All eligible children were prospectively recruited for our study of bilateral cochlear implantation as approved by the Research Ethics Board at The Hospital for Sick Children from January 1, 2007, through October 31, 2008. The children met appropriate suitability criteria for their first implantation through a multidisciplinary team assessment, as previously described.21 Before implantation in the first ear, each patient underwent high-resolution computed tomography with contiguous 0.625-mm-thick sections (GE Ultra-lightspeed; General Electric Healthcare, Milwaukee, Wisconsin). We performed 160-mA axial and 100-mA direct coronal planes through the petrous temporal bones. Nine of the included children also underwent magnetic resonance imaging of the brain and internal auditory canals by use of T2 fast spin echo and multishot echo-planar imaging with steady-state free precession axial views of the inner ears and direct sagittal oblique sequences of the internal auditory canals. Radiologic anomalies were classified by the use of previously described criteria.1 All children with cochleovestibular anomalies who underwent bilateral cochlear implantation were included in this study. Children with complete cochleovestibular aplasia (Michel aplasia), cochlear nerve aplasia, or cochlear nerve canal aplasia were considered inappropriate candidates for cochlear implantation and therefore were excluded from this study.We consider children with isolated vestibular aqueduct enlargement indistinguishable from children with normal anatomy from the perspective of implant surgery and speech and language perception, and these children were also excluded from the study.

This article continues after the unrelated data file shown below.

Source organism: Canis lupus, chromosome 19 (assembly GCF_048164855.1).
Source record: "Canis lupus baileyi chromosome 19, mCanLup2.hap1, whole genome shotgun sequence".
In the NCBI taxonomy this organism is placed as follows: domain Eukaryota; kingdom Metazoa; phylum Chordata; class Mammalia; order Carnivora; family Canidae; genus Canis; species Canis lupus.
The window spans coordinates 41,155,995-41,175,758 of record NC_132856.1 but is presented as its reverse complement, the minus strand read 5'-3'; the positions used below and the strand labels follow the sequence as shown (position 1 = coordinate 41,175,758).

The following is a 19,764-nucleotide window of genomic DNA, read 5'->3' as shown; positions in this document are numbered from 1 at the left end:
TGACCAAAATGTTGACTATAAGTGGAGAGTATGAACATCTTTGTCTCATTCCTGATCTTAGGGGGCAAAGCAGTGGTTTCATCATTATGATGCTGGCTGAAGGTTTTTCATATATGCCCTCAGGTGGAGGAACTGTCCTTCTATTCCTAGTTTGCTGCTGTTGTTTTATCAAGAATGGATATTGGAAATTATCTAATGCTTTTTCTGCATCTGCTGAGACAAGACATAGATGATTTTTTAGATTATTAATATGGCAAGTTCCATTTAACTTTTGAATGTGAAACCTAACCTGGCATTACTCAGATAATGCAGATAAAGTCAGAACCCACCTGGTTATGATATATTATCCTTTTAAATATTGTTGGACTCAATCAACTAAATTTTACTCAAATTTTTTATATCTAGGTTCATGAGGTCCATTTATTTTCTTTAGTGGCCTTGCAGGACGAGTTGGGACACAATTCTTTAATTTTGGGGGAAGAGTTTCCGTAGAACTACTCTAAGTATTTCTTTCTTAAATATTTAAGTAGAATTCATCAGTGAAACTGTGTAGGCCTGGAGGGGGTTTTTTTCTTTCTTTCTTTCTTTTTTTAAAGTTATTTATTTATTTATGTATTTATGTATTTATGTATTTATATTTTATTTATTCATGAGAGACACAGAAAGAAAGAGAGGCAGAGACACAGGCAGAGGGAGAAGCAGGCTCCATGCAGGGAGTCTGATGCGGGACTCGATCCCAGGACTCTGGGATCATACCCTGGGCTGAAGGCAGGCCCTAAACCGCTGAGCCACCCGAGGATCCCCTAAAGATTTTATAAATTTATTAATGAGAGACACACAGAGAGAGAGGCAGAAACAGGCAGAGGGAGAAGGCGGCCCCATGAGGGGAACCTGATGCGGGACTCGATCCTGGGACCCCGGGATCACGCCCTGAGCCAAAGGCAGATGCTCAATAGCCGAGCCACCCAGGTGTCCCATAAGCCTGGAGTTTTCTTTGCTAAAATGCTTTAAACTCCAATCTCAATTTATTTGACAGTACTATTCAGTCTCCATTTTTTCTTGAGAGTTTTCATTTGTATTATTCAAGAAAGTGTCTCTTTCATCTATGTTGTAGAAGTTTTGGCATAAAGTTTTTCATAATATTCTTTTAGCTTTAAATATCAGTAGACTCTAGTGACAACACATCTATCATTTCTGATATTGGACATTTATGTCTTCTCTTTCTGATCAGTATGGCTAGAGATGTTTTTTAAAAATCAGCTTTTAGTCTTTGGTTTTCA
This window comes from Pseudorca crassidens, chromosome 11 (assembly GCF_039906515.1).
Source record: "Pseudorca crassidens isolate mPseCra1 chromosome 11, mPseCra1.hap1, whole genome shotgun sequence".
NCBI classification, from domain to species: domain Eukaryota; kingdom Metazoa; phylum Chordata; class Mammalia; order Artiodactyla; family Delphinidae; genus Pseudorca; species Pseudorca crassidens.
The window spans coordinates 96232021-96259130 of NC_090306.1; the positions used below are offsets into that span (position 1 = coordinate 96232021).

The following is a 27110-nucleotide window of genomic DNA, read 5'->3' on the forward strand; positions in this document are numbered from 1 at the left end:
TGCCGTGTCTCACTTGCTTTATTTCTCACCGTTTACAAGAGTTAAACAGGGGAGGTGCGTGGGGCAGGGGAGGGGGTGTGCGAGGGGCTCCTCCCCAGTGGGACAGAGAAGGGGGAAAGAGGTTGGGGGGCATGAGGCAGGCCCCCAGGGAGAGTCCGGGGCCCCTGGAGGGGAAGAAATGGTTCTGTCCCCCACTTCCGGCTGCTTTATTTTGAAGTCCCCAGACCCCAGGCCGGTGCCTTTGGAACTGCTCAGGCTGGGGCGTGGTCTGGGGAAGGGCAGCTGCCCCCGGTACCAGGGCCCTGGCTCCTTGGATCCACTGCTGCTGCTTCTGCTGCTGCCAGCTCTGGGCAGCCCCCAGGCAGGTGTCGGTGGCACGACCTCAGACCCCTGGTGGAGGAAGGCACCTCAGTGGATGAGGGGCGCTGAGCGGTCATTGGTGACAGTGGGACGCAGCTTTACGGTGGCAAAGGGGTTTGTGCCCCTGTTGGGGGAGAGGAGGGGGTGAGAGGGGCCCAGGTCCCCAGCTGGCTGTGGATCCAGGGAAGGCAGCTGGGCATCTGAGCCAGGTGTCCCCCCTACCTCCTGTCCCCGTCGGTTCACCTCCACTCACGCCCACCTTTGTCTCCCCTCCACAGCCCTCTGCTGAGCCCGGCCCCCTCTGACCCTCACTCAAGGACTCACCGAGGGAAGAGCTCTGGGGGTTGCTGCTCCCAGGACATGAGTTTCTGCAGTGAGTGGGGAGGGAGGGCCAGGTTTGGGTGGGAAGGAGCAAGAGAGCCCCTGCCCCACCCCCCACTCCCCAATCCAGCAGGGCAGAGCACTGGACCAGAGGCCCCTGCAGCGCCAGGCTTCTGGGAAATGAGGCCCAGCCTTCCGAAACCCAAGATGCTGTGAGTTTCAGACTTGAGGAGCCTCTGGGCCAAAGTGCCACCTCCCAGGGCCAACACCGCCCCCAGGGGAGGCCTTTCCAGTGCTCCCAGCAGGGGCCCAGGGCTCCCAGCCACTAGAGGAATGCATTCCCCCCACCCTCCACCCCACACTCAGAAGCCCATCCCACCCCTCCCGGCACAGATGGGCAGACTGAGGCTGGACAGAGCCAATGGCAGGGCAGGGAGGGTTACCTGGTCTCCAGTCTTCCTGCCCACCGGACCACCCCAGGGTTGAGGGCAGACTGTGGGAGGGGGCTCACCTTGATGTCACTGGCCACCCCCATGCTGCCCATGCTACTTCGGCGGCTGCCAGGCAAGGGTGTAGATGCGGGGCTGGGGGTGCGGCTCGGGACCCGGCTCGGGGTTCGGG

Ten infants and children (5 boys and 5 girls) were recruited for participation in this study. The age at the time of the first implantation ranged from 9 to 33 months (mean, 19 months; SD, 10 months). There was a delay between the first and second implantations of more than 2 years in 7 participants (mean, 5.1 years; SD, 1.3 years), a delay of 11 months in 1 participant, and simultaneous bilateral implantation in 2 participants. The mean follow-up period after bilateral implantation was 12 months (SD, 6 months; range, 4-26 months). For comparison, during the same period and outside this study, 5 unilateral implantations were performed for children with anomalous cochleovestibular anatomy, and 67 children with normal anatomy (including isolated vestibular aqueduct enlargement) received sequential or simultaneous bilateral implants.